Carl Day, Hiscox’s Upstream Energy Line Underwriter, explains Brazil’s transformation into one of the world’s major energy exporters.
The towering forms of oil platforms in Rio’s Guanabara Bay, on their way to oilfields far off Brazil’s coast, have become a potent symbol of Brazil’s emergence as a global oil superpower.
The Western Hemisphere’s biggest new oil finds in the past three decades have been made in Brazilian waters, and these discoveries have helped spark a national economic boom.
Every firm involved in the country’s oil rush needs insurance cover, and the world’s energy underwriters are queuing up to offer it. Brazil offers underwriters an entire book of business, in terms of the wide array of different risks and clients.
Big oil, big challenge
But getting the oil to the surface requires Petrobras to continuously push the boundaries of logistics and technology, because most of Brazil’s recent discoveries lie trapped far off the coast in fields four miles beneath the seabed under a thick layer of salt.
Petrobras purchases plenty of insurance coverage, however the difficulty for international underwriters is in getting access to it. Brazil’s incumbent insurer, Itaú, and state-run reinsurer, IRB, have major influences on insurance placements.
International insurers act as reinsurers to Itaú and retrocessionaires to IRB, but the challenge is in getting access to the right business at the right price with the necessary underwriting controls. The market is also highly competitive, despite being so new.
Hiscox has taken the lead in developing a new channel through which to source Brazilian energy risks. It has forged a close relationship with Austral Seguradora, a local insurer, to target small, new players in the oil industry.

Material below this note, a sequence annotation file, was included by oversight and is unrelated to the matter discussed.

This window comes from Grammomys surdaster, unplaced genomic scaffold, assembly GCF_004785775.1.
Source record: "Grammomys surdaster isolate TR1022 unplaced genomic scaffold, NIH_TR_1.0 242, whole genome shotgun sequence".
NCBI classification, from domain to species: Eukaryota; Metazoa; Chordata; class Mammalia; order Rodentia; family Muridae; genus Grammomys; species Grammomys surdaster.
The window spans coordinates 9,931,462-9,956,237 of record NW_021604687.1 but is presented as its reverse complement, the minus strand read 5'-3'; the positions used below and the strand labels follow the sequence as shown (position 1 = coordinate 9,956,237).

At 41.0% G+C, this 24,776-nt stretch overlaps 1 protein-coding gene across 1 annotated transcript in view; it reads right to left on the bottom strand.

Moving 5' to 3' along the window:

Don’t count petrodollars too soon
But risks remain. Although initial production at Petrobras’s subsalt fields is encouraging, other explorers have hit problems. OGX – the oil company of Eike Batista, once Brazil’s richest man – is teetering on the brink of bankruptcy, after declaring that its only producing wells have turned out to be failures and are likely to be shut down.
The legal regime is also an issue. Brazilian prosecutors filed the largest-ever environmental lawsuit in the country’s history against Chevron and its drilling contractor Transocean following an oil spill far off the Brazilian coast. Prosecutors had sought $18bn in damages from the two firms – much higher than the $4.5bn penalty imposed by U.S. courts against BP for the Deepwater Horizon oil spill – as well as filing criminal charges against them and some of their employees. In October, Chevron agreed to pay around $135 million in compensation.
Despite the risks, Brazil offers plenty of rewards for London Market insurers – providing they understand the market. Hiscox has worked very hard to get to know all the players in Brazil and has become one of the London Market’s acknowledged leaders for Brazilian risks. We’re very aware of the challenges of doing business there, but we think we’re better placed than most to cope with them.
Image credit Celso Marino (external link)